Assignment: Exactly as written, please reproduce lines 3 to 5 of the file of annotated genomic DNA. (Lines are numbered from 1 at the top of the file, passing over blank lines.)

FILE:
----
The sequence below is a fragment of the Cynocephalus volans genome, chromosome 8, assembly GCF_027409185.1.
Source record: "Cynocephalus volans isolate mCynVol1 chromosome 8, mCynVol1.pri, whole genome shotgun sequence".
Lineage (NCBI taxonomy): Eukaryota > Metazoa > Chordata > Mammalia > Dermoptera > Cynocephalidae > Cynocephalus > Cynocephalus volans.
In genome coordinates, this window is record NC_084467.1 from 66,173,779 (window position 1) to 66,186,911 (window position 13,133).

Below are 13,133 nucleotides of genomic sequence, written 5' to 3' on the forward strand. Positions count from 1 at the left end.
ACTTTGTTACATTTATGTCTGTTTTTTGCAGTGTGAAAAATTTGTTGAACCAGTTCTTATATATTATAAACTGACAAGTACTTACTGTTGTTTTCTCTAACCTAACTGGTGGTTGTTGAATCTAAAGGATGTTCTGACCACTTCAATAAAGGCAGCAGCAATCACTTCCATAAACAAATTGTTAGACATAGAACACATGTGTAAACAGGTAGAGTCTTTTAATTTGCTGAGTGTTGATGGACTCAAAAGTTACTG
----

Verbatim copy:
Lineage (NCBI taxonomy): Eukaryota > Metazoa > Chordata > Mammalia > Dermoptera > Cynocephalidae > Cynocephalus > Cynocephalus volans.
In genome coordinates, this window is record NC_084467.1 from 66,173,779 (window position 1) to 66,186,911 (window position 13,133).

Below are 13,133 nucleotides of genomic sequence, written 5' to 3' on the forward strand. Positions count from 1 at the left end.